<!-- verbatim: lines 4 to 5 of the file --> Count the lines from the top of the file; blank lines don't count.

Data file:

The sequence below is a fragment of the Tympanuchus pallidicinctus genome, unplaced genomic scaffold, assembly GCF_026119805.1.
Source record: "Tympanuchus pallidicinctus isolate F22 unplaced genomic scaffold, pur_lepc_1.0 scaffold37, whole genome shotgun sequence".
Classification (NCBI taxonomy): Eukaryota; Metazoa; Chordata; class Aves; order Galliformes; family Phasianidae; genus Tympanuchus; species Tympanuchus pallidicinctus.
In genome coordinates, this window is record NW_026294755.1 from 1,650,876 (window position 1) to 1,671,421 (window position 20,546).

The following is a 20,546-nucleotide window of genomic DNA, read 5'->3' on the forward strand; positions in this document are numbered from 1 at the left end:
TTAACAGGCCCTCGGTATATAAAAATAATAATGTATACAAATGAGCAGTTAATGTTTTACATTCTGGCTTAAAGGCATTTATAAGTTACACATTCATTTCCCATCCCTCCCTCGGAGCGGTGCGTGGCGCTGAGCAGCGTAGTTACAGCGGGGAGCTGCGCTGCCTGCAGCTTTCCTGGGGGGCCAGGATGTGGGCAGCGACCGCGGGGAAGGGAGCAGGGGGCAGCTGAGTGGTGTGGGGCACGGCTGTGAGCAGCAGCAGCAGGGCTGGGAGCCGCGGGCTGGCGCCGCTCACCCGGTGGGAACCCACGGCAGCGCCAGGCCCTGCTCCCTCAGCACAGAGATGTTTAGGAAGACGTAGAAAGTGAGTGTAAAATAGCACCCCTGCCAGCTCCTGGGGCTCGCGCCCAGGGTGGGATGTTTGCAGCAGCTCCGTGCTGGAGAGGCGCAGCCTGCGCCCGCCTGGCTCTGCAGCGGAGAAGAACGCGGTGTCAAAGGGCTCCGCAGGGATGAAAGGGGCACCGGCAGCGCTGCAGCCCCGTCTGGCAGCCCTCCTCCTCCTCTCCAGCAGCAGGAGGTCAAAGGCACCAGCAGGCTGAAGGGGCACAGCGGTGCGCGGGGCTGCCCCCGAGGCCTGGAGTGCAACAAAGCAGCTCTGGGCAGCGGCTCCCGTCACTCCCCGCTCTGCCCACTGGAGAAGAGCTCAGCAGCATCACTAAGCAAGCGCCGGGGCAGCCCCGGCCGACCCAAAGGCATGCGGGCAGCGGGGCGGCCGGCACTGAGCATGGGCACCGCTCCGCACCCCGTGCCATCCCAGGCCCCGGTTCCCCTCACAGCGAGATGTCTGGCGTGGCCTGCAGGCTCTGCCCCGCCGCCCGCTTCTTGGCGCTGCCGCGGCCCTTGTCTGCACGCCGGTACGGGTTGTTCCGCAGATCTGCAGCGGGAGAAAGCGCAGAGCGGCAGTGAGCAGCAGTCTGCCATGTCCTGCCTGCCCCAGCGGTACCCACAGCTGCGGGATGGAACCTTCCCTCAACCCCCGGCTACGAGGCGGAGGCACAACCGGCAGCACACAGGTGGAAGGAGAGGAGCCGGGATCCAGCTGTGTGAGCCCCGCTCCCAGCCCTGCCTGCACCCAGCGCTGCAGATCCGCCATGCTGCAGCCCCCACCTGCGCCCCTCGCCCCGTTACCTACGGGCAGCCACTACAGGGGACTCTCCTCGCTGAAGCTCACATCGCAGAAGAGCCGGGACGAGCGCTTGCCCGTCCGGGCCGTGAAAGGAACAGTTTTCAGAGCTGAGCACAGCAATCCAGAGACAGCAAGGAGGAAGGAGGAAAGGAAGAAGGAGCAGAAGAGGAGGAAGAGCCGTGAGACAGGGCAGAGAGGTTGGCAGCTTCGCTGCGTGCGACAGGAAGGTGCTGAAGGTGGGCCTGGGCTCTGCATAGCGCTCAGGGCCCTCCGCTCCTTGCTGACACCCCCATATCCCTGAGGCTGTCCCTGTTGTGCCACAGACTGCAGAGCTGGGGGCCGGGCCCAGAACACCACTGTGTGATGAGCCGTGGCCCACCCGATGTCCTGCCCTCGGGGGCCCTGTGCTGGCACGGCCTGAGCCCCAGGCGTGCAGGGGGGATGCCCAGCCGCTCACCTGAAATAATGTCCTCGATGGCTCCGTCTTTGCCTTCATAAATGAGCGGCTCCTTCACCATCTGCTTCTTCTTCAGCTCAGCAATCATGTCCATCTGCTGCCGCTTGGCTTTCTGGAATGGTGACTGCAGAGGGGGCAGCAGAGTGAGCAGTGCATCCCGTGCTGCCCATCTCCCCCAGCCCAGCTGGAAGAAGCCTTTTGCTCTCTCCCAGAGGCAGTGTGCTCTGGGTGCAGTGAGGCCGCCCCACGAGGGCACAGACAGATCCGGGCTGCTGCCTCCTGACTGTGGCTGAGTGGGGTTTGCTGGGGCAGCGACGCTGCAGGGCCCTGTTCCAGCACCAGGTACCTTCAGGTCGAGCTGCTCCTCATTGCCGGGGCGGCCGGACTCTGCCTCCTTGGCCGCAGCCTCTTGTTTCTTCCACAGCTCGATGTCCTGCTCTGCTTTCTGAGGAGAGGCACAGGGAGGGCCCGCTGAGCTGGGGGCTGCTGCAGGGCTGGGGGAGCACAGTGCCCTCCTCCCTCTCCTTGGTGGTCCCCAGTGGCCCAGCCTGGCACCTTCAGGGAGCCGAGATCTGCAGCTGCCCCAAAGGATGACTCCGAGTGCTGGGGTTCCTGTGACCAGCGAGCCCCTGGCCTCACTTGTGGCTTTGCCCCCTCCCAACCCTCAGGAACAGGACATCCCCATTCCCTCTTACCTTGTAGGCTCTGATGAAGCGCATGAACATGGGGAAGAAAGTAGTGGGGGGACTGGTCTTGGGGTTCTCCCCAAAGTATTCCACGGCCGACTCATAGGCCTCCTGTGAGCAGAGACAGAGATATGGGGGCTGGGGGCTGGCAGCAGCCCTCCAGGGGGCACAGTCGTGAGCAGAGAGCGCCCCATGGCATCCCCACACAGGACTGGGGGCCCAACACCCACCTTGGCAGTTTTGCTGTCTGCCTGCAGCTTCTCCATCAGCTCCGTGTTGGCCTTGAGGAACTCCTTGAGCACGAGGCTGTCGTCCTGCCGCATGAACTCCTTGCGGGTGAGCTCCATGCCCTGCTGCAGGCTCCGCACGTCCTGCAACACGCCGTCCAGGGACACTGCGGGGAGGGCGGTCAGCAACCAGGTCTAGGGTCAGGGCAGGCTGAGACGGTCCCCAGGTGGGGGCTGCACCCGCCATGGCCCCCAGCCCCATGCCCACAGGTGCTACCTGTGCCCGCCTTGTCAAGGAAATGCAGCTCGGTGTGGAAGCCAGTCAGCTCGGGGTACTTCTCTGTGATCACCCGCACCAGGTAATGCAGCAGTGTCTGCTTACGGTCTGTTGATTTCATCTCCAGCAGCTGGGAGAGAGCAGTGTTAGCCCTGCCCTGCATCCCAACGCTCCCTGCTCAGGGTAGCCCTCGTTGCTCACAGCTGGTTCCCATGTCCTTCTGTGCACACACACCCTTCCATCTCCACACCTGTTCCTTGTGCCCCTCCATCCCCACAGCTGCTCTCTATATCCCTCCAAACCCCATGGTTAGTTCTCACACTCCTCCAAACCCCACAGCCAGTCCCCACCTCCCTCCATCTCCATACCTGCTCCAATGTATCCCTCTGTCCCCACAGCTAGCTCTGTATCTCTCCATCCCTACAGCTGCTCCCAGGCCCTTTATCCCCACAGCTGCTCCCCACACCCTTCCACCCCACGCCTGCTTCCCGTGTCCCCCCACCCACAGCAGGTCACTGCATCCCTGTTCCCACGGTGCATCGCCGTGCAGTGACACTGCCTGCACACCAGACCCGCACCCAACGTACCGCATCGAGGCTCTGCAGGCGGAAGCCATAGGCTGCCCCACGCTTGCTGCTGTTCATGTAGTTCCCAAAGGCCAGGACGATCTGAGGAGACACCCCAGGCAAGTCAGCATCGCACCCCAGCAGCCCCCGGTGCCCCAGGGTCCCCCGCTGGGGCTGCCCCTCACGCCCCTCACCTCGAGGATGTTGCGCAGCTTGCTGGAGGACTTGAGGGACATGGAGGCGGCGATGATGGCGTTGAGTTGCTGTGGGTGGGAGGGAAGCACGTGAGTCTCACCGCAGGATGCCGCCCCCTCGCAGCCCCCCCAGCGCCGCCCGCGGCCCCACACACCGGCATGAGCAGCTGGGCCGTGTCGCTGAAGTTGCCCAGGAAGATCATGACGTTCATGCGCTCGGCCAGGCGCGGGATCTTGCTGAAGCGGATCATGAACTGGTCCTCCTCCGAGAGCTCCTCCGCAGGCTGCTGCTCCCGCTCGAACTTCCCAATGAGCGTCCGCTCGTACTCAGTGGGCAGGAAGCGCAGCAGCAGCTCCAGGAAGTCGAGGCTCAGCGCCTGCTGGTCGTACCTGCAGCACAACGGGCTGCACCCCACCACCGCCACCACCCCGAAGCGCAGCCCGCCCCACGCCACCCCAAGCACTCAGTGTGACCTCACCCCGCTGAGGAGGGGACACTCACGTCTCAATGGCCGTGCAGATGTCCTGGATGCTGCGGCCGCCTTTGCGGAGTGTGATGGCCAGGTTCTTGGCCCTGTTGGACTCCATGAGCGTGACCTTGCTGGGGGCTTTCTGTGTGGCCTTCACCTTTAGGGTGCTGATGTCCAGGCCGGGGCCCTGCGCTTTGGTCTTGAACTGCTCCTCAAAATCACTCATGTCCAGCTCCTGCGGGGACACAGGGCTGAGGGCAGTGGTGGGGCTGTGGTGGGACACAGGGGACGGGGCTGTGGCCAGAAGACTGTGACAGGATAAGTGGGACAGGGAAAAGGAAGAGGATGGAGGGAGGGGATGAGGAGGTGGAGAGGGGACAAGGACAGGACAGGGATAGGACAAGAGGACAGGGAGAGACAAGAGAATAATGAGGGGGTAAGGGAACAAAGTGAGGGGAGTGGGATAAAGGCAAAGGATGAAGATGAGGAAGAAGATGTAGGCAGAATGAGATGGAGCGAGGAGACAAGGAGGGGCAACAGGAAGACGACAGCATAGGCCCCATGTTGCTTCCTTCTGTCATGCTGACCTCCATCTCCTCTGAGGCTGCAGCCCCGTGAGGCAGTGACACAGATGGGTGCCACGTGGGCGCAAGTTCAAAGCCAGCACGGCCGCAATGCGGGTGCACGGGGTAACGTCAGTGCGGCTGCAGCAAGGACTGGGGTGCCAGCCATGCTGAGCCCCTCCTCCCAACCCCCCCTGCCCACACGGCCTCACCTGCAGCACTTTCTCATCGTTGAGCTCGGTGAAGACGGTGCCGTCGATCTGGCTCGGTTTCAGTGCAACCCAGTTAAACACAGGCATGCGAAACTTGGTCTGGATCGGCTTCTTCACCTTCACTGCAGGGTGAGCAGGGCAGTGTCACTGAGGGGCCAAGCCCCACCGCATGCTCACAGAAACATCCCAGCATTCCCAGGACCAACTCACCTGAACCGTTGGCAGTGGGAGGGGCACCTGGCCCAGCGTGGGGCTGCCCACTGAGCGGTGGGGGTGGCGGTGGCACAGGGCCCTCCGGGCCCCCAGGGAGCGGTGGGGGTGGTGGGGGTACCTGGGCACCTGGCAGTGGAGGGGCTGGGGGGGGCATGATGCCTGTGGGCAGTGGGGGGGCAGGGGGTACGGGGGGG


In genome coordinates, this window is record NW_026294755.1 from 1,650,876 (window position 1) to 1,671,421 (window position 20,546).

The following is a 20,546-nucleotide window of genomic DNA, read 5'->3' on the forward strand; positions in this document are numbered from 1 at the left end: